perm filename TEX[3,2]9 blob sn#555683 filedate 1981-01-14 generic text, type T, neo UTF8
TEX is a new document compiler developed by D. E. Knuth here at the
lab. The standard version is obtainable by typing "r tex" to the monitor;
this version assumes to some extent that the very next thing
you type is "\input <file><CR>" (note that it's \ not /). This makes
TEX look at <file>.TEX on your area, or failing that to look at <file>.TEX
on system area [TEX,SYS]. Your output will be on <file>.PRE and it can be
spooled with "dover <file>". When TEX stops, it puts this spooling command
into the line editor, so you merely need to hit carriage-return to get
your output spooled. If you don't want to print the output, control-L removes
the unwanted command from your line editor.

If you are TEXing somebody else's file, it probably will work to type "r tex"
then "\input filenm[proj,prog]" and then (if prompted again by *) "\vfill\end".

The original version of TEX produced XGP output. You can still run that
old reliable program by saying "r xgptex". In this case the way to list the
.XGP output file that you get is "xs <file>/head/ntn=33"; omit "/head" if you
don't want the fine print atop each page telling you the date and time of spooling.
One of the main uses of xgptex these days is to get output on your datadisc screen
in the following way: "r xgpsyn;<file>"; when xgpsyn asks you for a page number,
first type "c" and then hit carriage-returns repeatedly to get successive
half-pages displayed on your screen.

Important:  This version of TEX has thirteen font files preloaded,
so any additional fonts should be assigned font codes other than "@adfgjlmquxz?".
The thirteen standard fonts are defined in file basic.tex[tex,sys].

If you restrict yourself to these thirteen fonts, you can get output magnified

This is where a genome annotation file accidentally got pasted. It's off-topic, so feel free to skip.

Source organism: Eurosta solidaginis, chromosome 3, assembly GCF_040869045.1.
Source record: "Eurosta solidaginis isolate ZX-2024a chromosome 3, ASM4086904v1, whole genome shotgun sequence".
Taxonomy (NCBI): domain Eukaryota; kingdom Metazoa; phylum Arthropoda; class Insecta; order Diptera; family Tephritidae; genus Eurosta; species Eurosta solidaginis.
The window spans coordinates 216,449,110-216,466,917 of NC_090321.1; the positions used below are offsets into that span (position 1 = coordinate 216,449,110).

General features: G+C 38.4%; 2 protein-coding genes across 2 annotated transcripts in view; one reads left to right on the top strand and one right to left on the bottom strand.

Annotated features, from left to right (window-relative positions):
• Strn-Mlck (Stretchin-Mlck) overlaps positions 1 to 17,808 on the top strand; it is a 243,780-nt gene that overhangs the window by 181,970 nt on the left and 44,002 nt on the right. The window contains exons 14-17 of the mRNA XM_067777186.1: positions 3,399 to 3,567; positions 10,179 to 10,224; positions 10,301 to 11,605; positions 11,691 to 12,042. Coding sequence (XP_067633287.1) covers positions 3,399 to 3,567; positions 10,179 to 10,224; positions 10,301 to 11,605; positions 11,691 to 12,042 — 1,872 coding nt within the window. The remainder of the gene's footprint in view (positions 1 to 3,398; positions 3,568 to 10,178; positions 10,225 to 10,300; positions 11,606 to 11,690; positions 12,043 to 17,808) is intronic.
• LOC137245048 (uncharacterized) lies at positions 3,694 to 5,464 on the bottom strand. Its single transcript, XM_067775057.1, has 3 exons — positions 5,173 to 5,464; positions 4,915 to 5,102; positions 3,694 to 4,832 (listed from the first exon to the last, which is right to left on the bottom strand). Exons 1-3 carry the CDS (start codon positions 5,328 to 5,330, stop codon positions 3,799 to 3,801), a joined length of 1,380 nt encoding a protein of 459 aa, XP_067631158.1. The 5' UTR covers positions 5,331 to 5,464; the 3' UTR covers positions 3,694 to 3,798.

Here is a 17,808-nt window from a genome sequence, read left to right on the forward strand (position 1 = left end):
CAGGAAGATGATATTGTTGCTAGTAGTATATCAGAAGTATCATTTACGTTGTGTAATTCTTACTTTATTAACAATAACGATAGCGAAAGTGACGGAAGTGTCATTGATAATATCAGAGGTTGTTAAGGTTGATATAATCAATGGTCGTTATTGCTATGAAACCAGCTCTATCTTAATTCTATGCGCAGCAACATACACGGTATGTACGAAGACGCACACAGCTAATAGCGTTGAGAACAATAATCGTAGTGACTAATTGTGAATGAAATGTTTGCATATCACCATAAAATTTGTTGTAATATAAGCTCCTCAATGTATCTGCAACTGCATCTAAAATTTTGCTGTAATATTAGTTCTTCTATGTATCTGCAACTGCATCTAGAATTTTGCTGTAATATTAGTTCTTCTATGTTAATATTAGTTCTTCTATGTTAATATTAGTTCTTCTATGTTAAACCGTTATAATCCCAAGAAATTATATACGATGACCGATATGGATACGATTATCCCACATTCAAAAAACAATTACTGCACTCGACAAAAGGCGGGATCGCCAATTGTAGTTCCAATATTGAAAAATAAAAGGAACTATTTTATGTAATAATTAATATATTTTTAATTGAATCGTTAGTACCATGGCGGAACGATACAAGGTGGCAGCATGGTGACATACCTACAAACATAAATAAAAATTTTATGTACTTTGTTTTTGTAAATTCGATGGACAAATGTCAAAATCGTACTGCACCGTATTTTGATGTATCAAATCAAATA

by a factor of 1.0, 1.1, 1.2, 1.3, 1.5, 2.0, or 3.0, since magnified versions
of all these fonts exist on the Dover. Read the discussion of magnification
on ERRATA.TXT[tex,dek]/9p for details. One says e.g. "\input basic \magnify{2000}"
to get double magnification.

If you use other fonts, TEX needs the font metric information that appears on file
<fontname>.tfm[tex,sys] (if the fontname has no extension) or on file
<fontname>.tfm[prj,prg] (if the fontname has extension [prj,prg]). Xerox
font names more than six characters long are converted to six-letter names
by retaining the first three and last three characters; for example,
"timesroman" is equivalent to "timman". To get e.g. 10-point timesroman,
the proper TEX incantation is "\font A=timesroman at 10truebp". It turns out that
Xerox fonts have a strange idea of point size so that their 10-point fonts look
like a traditional printer's 11-point fonts. Thus, 10-point timesroman will
go well with the normal TEX math fonts only when the latter are magnified by
1.1; say "\input tbasic" to get a version of "basic.tex" that gives you
timesroman text and normal TEX math, magnified by 1.1. There is also a
Helvetica version, obtainable by "\input hbasic".

The user manual is A. I. Memo No. 317 ( = CS Report No. 675).
There's no on-line or line-printer version, but you might be able to
figure out how to read MANUAL.TEX[TEX,DEK].

A list of all known errors in the user manual appears in file ERRATA.TXT[TEX,DEK].
This file also contains information about changes and extensions that were
made to TEX since the manual was printed.

The SAIL program contains extensive documentation about the implementation;
it's not merely "commented code". See file TEXSYS.SAI[TEX,DEK] and the
files it references.

See file BLAISE.DEK[UP,DOC] for information about a preprocessor that converts
PASCAL programs into TEX files (super pretty printing).

This HELP information is on file TEX[3,2].